Good day friends! I pray your week and weekend went well!
In our readings for this coming Sunday, although the readings speak of God’s vineyard, I couldn’t help but hear a dialogue between God and his people. Let’s top up our coffees and begin reading through the conversation…
Readings for October 4, 2020; Eighteenth Sunday after Pentecost
Isaiah 5:1-7, 25-32; Psalm 80:7-19; Philippians 3:4b-14; Matthew 21: 33-46
The People: Restore us, God Almighty; make your face shine on us, that we may be saved. You transplanted a vine from Egypt; you drove out the nations and planted it. You cleared the ground for it, and it took root and filled the land. The mountains were covered with its shade, the mighty cedars with its branches. Its branches reached as far as the Sea, its shoots as far as the River.Why have you broken down its walls so that all who pass by pick its grapes? Boars from the forest ravage it, and insects from the fields feed on it. (Psalm 80: 3-13)
The Lord Almighty: The vineyard of the Lord Almighty is the nation of Israel, and the people of Judah are the vines he delighted in. And he looked for justice, but saw bloodshed; for righteousness, but heard cries of distress. . . . What more could have been done for my vineyard than I have done for it. When I looked for good grapes, why did it yield only bad? (Isaiah 5:7, 4)
The People: Let your hand rest on the man at your right hand, the son of man you have raised up for yourself. Then we will not turn away from you; revive us, and we will call on your name. Restore us, Lord God Almighty; make your face shine on us, that we may be saved. (Psalm 80:17-19)
The Son of Man: “I am the vine; you are the branches. If you remain in me and I in you, you will bear much fruit; apart from me you can do nothing. If you do not remain in me, you are like a branch that is thrown away and withers; such branches are picked up, thrown into the fire and burned. If you remain in me and my words remain in you, ask whatever you wish, and it will be done for you. This is to my Father’s glory, that you bear much fruit, showing yourselves to be my disciples. (John 15:5-8)
My husband and I enjoy visiting wineries and viewing the amazing architecture of their structures, taking in the scenery of the acres of meticulously manicured grape vines, and savouring the vast differences of taste in the many varietals. We stand in awe at the great amount of time, effort and hands that go into caring for a vineyard and the work and science involved in processing even a small amount of wine. Vineyards take work and producing good grapes for good wine takes ones attention and care. We have come to appreciate the great pride and joy a vintner takes in producing a wine that is all he/she hoped it would be.
In the same way that a dedicated vintner cares for and takes pride in his vineyard and grape vines, so God cared for His people, the Israelites, as described in the dialogue above. He took great pride in choosing the grapes, cultivating the land, planting the vines and caring for them. He gave them his full attention and guided them in the ways they should grow in order to produce good fruit, to be faithful. But even with all he gave, they continued to refuse to listen. They produced bad fruit. They turned away from the ways of the Lord and did evil in his sight. So God, the vintner left his people, the vineyard, to their own devises which we know simply accumulates with weeds and is devoured by the beasts. Any good that may have been growing simply gets swallowed up.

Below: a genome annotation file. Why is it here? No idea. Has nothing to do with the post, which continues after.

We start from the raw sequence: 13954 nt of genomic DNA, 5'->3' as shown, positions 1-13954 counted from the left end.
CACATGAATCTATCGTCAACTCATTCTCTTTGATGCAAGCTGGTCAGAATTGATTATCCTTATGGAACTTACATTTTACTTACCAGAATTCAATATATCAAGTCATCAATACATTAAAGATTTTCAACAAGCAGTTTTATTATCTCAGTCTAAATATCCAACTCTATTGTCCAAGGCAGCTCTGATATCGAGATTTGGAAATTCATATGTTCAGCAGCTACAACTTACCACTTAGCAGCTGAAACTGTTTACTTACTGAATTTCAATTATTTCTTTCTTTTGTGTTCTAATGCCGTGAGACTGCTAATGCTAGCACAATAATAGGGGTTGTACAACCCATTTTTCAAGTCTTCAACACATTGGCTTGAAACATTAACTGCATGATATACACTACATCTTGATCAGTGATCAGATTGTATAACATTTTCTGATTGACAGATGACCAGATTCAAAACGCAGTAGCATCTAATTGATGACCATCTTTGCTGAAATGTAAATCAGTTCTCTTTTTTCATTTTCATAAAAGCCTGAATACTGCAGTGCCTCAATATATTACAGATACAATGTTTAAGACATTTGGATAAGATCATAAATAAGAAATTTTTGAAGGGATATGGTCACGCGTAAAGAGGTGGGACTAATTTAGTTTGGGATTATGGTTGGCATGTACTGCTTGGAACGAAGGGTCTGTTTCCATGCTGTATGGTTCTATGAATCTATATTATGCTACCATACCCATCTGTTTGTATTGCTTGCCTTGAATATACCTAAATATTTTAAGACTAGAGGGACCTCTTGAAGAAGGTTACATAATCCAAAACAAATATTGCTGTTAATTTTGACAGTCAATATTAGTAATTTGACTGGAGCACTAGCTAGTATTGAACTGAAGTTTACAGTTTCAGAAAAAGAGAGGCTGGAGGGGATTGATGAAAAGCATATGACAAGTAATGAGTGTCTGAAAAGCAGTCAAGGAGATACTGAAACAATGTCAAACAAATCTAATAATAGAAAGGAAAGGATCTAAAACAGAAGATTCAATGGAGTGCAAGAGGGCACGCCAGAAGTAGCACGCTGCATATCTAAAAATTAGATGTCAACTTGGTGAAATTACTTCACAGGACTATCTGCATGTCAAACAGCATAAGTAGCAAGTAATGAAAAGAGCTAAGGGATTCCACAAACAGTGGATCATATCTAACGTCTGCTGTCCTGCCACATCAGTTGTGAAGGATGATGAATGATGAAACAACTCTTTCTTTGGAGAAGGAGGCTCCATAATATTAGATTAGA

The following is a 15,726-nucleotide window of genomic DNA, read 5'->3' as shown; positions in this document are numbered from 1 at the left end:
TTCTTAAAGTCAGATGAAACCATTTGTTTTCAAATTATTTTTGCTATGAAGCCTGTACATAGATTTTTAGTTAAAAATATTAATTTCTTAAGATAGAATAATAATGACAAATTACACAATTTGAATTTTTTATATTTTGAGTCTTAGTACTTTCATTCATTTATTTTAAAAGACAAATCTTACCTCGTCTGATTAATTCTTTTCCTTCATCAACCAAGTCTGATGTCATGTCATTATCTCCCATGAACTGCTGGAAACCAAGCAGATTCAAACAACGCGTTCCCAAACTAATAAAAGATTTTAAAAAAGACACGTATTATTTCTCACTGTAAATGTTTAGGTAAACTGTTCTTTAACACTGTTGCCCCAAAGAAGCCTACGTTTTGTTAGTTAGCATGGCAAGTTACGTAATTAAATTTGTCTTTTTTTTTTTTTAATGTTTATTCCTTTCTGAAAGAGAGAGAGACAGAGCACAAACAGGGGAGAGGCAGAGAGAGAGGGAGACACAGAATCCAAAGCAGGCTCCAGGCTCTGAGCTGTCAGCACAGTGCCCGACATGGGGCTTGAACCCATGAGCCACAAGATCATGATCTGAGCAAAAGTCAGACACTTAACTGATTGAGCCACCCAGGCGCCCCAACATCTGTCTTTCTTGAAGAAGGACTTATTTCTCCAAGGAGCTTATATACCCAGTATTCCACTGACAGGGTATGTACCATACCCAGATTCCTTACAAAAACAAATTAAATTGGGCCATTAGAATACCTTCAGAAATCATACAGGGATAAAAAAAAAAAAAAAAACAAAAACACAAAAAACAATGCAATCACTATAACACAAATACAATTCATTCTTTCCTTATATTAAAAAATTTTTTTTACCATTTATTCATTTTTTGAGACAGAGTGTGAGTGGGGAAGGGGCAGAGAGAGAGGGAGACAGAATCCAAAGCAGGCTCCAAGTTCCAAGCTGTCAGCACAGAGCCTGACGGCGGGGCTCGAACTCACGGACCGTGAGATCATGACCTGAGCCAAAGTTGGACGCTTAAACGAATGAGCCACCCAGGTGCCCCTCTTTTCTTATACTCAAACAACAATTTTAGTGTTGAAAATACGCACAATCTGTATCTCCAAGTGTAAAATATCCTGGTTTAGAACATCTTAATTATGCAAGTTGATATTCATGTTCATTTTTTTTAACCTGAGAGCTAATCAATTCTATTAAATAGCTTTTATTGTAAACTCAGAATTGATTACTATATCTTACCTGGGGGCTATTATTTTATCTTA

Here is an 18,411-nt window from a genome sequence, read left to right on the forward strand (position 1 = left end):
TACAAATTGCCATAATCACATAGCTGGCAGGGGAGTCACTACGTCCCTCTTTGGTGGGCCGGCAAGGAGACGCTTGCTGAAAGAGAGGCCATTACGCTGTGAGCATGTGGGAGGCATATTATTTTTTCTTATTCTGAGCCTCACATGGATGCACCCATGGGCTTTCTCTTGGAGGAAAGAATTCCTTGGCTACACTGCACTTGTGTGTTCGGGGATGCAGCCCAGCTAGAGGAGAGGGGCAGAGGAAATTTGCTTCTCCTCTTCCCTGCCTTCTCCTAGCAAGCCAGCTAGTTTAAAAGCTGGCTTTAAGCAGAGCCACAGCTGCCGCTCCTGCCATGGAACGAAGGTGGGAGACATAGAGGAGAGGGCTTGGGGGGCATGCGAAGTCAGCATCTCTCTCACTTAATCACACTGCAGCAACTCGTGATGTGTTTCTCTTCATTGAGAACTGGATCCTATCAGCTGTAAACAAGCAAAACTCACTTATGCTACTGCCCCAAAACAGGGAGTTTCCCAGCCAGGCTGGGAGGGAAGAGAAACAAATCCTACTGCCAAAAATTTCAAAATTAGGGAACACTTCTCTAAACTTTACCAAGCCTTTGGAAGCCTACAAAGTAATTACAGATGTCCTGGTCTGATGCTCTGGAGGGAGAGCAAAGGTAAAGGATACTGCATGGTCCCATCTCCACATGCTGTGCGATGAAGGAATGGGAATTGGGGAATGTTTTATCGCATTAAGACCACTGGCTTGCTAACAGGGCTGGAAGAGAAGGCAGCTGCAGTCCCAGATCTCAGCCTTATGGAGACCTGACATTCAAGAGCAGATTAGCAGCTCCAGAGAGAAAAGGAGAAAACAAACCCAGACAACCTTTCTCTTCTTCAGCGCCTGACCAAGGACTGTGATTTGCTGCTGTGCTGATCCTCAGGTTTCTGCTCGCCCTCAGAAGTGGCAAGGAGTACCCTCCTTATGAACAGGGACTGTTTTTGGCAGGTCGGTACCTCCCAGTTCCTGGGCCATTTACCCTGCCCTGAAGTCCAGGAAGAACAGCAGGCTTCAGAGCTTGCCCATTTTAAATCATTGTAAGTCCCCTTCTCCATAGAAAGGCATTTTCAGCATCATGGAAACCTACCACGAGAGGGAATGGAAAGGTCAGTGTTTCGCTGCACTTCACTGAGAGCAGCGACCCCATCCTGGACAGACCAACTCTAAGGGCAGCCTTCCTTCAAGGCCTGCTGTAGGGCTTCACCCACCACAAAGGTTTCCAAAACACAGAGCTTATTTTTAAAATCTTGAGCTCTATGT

This story isn’t just about God and the Israelites of the Old Testament, but about our relationship with God as well. Are we a vine that chooses to turn a blind eye to God’s cultivating? Do we rebel when we’re being pruned? Then, are we surprised when our lives are overcome by the weeds of consequences and despair and we are face to face with wild beasts waiting to devour us? Do we wonder why God is allowing such things to happen? Do we, in arogance, ask how he could turn his back on us?
Well let’s get one thing straight: It is not God who turned his back on us. It is never God who turns his back on us. He only did that to one person, and it was for your sake, for mine. No it is never God who turns his back on us, but it is us – you and me- who turn our backs on him and his truths.
If you are crying the same plea as the Israelites in the above passage, then perhaps you may stop and consider the Almighty’s reply and adjust your prayer to lay your straying ways and guilt before the Lord and seek to be graphed into his grace through his Son. You see, even the Israelites new the son of man, a saviour, would come and redeem them from their sinful ways. But even beyond their wildest desires of an earthly saviour to whom they could follow, God sent the Saviour of the world to redeem all of humankind for eternity: in both the earthly and heavenly realms.
Now for us, on this side of the cross, we can rejoice in the Son of Man who came and paid the price our sins deserve, on whom God turned his back so that the Father Almighty would never have to turn his back on us. In Christ we are graphed into him, the true vine, and in him alone we bear good fruit. Fruit that brings our Heavenly Vintner great joy!
Prayer: Dear Lord, Please forgive me when I turn from your ways. Please forgive me my sins. Renew me and help me to remain in Jesus, the true Vine, so that I can bear abundant good fruit. In Jesus’ name I pray. AMEN!